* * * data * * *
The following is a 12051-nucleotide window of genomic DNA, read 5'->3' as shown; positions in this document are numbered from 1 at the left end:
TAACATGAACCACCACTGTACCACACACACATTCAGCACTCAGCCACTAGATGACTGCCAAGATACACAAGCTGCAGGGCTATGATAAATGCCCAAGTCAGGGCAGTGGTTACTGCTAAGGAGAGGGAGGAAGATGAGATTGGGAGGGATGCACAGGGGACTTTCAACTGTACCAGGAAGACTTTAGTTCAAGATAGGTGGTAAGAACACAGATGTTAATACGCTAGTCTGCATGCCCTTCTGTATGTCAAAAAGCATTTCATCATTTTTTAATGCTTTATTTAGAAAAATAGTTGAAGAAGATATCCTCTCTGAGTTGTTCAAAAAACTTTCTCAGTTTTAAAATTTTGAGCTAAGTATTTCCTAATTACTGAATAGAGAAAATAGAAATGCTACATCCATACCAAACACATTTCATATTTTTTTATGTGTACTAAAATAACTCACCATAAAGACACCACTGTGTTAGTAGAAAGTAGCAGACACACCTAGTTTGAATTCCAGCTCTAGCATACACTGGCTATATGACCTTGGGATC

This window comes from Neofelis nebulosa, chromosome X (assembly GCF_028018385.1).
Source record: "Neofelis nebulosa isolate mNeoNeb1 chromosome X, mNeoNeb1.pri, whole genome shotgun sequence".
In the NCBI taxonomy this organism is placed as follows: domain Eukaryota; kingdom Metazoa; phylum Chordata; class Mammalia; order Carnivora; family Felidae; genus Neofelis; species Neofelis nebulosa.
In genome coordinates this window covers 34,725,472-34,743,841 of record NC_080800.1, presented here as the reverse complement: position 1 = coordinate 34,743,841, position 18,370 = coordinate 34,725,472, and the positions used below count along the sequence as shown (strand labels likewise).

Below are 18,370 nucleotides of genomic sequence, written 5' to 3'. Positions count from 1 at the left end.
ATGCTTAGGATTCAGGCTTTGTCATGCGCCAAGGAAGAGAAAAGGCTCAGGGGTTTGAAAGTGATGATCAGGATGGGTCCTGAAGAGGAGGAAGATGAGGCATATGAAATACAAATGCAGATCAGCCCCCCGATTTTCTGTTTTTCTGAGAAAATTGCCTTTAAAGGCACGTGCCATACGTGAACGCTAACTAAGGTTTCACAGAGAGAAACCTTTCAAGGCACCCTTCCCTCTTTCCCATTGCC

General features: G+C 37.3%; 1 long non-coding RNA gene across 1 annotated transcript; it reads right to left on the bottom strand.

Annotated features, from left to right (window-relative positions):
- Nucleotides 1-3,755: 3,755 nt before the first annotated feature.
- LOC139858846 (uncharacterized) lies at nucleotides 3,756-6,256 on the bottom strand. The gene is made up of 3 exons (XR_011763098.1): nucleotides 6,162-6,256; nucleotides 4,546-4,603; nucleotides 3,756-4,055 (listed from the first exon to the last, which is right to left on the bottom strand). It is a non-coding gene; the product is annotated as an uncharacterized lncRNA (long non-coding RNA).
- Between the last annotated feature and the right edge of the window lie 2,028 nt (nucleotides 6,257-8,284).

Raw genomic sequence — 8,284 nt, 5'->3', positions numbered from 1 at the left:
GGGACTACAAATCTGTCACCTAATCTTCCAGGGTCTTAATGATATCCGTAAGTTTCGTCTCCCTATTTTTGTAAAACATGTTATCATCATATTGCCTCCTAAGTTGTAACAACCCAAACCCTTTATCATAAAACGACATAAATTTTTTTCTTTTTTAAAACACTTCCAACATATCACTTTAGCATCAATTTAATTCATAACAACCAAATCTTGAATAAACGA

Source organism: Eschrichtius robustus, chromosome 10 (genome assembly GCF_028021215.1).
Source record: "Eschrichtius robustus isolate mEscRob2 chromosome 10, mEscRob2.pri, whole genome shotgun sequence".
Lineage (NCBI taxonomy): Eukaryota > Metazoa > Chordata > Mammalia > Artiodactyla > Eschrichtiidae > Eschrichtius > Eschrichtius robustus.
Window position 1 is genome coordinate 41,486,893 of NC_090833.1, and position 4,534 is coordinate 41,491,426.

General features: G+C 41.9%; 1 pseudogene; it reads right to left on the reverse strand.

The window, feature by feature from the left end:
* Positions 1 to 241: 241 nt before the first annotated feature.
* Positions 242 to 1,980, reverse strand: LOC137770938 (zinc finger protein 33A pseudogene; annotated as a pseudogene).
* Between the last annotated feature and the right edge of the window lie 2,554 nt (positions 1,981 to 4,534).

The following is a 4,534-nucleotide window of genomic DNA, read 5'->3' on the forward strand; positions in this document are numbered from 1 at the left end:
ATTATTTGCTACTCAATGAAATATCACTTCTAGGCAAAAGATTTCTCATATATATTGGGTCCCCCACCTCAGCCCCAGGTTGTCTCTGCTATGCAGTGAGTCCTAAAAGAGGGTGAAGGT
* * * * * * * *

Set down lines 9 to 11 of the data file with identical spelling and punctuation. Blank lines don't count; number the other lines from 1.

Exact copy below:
General features: G+C 37.3%; 1 long non-coding RNA gene across 1 annotated transcript; it reads right to left on the bottom strand.

Annotated features, from left to right (window-relative positions):
- Nucleotides 1-3,755: 3,755 nt before the first annotated feature.